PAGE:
But Middelkoop still warns his followers to resist temptation. “You have the law of the Lord,” he argues, “you have to look at TV with the 10 Commandments of the Lord in your head and your eyes and ears. When you have the remote control in your hand you must not think ‘wow,’ but ‘what kind of decision would Jesus Christ make?’ ”
The pastor of Urk’s strictest church, Jachin Boaz, declined an interview request. But one former member of the congregation, speaking on condition of anonymity for fear of offending the church hierarchy, recalled that “as a child we had no TV, no pop music and no films. We wore dark clothes on Sunday.”
But this is a close and supportive community, where people know their neighbors. “I had a good childhood,” he says. “If you don’t have a TV, you read a book or talk to your brothers and sisters, your husband or your wife. If you have a TV, you look only at the TV.”
How has Urk managed to remain in another age when it is so close to Holland’s big cities, its centers of temptation? The answer is that it hasn’t, not entirely.
With a high birth rate and a large youth population, Urk has a documented problem with alcohol and drugs, one that becomes more evident on Fridays and Saturdays when fishermen return home.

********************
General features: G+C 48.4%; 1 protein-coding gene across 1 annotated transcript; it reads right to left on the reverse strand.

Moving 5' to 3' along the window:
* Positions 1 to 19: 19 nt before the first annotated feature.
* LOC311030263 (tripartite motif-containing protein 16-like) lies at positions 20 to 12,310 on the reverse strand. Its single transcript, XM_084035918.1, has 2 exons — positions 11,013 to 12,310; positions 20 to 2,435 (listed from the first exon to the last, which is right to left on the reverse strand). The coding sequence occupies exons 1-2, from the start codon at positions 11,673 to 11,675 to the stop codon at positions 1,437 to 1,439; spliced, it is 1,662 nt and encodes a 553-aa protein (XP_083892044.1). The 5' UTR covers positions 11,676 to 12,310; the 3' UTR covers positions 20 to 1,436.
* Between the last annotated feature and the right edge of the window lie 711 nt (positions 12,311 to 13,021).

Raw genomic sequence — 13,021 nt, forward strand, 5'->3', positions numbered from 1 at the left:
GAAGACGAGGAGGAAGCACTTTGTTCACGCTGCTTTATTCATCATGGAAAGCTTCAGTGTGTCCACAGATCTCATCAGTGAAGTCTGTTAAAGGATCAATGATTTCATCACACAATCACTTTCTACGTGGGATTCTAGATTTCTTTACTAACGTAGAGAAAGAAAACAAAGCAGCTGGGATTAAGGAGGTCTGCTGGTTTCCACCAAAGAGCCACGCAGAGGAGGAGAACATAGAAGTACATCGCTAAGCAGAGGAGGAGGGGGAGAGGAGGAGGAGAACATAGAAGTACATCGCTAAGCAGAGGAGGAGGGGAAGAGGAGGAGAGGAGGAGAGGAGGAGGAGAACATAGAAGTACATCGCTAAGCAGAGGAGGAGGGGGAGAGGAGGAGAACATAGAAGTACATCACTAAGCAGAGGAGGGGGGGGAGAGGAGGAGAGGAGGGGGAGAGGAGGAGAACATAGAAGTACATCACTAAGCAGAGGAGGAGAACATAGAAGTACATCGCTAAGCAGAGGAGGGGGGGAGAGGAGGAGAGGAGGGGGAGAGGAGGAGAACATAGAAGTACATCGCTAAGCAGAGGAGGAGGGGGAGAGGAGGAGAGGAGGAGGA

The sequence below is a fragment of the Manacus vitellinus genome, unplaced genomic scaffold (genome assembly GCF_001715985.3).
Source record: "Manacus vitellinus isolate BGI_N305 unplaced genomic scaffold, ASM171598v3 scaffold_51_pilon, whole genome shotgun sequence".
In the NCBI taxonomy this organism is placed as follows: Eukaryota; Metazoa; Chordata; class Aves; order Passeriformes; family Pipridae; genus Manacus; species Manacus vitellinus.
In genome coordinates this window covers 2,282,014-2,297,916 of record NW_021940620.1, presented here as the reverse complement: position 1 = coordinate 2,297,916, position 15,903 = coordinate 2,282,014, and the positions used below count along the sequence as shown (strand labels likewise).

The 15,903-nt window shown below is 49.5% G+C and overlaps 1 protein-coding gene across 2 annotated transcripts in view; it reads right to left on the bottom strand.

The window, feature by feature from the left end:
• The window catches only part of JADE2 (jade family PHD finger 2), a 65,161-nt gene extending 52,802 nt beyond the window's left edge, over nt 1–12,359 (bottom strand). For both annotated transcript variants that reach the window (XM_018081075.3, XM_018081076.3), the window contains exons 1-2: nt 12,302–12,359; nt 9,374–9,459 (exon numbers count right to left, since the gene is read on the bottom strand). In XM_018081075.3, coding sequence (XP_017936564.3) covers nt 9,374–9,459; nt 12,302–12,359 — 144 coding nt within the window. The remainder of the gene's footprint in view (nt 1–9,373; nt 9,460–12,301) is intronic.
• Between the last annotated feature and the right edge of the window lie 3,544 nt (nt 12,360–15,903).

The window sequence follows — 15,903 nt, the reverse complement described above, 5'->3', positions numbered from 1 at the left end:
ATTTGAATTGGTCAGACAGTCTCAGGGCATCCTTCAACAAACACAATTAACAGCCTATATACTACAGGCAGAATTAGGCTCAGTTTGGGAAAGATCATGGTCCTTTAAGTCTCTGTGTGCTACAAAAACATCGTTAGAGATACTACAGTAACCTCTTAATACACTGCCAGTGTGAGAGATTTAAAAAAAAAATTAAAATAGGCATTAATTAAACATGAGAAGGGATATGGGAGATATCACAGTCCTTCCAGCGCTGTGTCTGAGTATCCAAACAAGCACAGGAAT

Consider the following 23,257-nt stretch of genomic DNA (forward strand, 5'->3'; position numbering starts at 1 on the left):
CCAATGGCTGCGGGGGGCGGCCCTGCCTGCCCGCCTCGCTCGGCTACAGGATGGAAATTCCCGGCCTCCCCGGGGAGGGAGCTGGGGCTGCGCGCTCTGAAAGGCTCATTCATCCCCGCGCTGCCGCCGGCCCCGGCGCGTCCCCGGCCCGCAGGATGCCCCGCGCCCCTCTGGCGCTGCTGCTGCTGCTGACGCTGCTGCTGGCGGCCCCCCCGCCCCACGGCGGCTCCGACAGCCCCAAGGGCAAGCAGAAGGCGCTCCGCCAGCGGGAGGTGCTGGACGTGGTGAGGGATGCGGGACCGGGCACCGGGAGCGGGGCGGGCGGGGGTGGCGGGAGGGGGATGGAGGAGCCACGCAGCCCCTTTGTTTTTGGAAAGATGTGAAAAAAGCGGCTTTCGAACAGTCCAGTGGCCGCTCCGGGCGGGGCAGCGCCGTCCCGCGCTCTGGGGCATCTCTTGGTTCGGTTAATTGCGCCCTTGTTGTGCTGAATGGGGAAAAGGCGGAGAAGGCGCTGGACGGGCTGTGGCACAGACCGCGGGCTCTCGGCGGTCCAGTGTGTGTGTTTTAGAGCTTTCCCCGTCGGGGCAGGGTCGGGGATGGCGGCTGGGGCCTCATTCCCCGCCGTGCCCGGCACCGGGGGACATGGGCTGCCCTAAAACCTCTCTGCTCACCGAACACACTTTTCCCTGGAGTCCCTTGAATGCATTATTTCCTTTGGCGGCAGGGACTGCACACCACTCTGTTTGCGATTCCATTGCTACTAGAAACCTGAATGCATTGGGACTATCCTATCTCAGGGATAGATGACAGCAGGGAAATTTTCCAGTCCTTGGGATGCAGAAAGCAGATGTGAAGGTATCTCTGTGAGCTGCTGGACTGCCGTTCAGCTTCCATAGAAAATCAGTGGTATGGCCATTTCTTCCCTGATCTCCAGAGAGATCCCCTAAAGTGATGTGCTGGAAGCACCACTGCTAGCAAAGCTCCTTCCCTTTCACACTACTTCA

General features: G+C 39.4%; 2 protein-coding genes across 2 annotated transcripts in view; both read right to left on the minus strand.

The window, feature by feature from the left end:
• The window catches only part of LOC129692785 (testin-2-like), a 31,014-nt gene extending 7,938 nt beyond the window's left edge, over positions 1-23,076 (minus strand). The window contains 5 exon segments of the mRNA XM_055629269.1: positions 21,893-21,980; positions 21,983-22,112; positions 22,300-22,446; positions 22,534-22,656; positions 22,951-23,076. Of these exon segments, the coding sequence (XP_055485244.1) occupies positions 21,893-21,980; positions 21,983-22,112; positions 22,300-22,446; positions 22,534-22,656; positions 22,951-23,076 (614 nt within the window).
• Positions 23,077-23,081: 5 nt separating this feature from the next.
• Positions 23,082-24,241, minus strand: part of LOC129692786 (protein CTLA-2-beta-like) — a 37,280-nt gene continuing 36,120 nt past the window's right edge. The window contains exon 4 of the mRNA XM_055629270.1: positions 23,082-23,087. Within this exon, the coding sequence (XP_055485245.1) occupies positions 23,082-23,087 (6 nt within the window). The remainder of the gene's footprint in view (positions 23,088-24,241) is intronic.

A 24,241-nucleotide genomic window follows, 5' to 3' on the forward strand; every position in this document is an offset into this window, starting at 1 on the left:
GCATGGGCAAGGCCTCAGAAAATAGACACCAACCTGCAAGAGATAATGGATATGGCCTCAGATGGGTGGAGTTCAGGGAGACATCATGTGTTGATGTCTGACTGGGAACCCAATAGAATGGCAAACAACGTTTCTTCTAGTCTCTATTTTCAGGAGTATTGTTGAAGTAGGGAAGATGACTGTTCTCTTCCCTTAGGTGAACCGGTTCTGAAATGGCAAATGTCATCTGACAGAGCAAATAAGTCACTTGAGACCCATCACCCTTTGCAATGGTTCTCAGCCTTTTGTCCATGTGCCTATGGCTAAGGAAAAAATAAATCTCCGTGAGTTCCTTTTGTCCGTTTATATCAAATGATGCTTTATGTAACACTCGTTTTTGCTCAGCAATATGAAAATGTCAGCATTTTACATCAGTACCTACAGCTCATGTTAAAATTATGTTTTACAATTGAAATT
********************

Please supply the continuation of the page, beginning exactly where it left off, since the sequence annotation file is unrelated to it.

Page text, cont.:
“A lot of young people are drinking too much, people are using drugs,” said Jaap Bakker, a former elder of the Bethelkerk church and a retired social worker, sitting on the terrace of his son’s house. “What happens in Amsterdam also happens in Urk.”
But at the town’s museum, the curator, Hans Besselink, says one of the things that makes Urk different is that those who misbehave on a Saturday night will invariably be in church the following morning.
Fiercely independent, Urk’s faithful do not want to be told how to worship, and “if you are unhappy in a theological dispute, nobody minds if you start a new denomination,” he said.
Urk’s believers, Besselink said, do not try to convert people and “are very tolerant toward outside cultures” so long as they can protect their own way of life.
Tolerance, he said, is a virtue, but it “can also mean a lack of interest.”